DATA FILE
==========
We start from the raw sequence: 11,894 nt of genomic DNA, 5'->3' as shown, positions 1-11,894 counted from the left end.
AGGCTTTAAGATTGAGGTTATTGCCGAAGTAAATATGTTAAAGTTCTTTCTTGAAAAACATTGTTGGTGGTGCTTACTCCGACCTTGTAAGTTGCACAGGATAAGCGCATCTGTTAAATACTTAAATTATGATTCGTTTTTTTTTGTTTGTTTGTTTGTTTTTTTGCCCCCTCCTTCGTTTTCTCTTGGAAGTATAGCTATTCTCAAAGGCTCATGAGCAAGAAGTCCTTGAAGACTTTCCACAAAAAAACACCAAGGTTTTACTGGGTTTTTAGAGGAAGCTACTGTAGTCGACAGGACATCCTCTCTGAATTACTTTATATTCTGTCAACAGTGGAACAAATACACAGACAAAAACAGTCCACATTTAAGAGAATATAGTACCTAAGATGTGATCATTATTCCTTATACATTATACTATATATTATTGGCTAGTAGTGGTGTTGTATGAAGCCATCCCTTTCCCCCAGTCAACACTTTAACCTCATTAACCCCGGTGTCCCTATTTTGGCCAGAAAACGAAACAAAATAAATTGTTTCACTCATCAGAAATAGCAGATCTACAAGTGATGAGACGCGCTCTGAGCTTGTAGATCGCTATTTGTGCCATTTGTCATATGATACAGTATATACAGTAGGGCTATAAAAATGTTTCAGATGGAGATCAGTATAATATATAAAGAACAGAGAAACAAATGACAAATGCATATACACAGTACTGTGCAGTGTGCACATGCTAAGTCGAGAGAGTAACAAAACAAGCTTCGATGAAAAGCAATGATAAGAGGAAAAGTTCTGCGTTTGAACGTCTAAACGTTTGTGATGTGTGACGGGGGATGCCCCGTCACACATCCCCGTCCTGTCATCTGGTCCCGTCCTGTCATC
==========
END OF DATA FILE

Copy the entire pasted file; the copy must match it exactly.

We start from the raw sequence: 11,894 nt of genomic DNA, 5'->3' as shown, positions 1-11,894 counted from the left end.
AGGCTTTAAGATTGAGGTTATTGCCGAAGTAAATATGTTAAAGTTCTTTCTTGAAAAACATTGTTGGTGGTGCTTACTCCGACCTTGTAAGTTGCACAGGATAAGCGCATCTGTTAAATACTTAAATTATGATTCGTTTTTTTTTGTTTGTTTGTTTGTTTTTTTGCCCCCTCCTTCGTTTTCTCTTGGAAGTATAGCTATTCTCAAAGGCTCATGAGCAAGAAGTCCTTGAAGACTTTCCACAAAAAAACACCAAGGTTTTACTGGGTTTTTAGAGGAAGCTACTGTAGTCGACAGGACATCCTCTCTGAATTACTTTATATTCTGTCAACAGTGGAACAAATACACAGACAAAAACAGTCCACATTTAAGAGAATATAGTACCTAAGATGTGATCATTATTCCTTATACATTATACTATATATTATTGGCTAGTAGTGGTGTTGTATGAAGCCATCCCTTTCCCCCAGTCAACACTTTAACCTCATTAACCCCGGTGTCCCTATTTTGGCCAGAAAACGAAACAAAATAAATTGTTTCACTCATCAGAAATAGCAGATCTACAAGTGATGAGACGCGCTCTGAGCTTGTAGATCGCTATTTGTGCCATTTGTCATATGATACAGTATATACAGTAGGGCTATAAAAATGTTTCAGATGGAGATCAGTATAATATATAAAGAACAGAGAAACAAATGACAAATGCATATACACAGTACTGTGCAGTGTGCACATGCTAAGTCGAGAGAGTAACAAAACAAGCTTCGATGAAAAGCAATGATAAGAGGAAAAGTTCTGCGTTTGAACGTCTAAACGTTTGTGATGTGTGACGGGGGATGCCCCGTCACACATCCCCGTCCTGTCATCTGGTCCCGTCCTGTCATC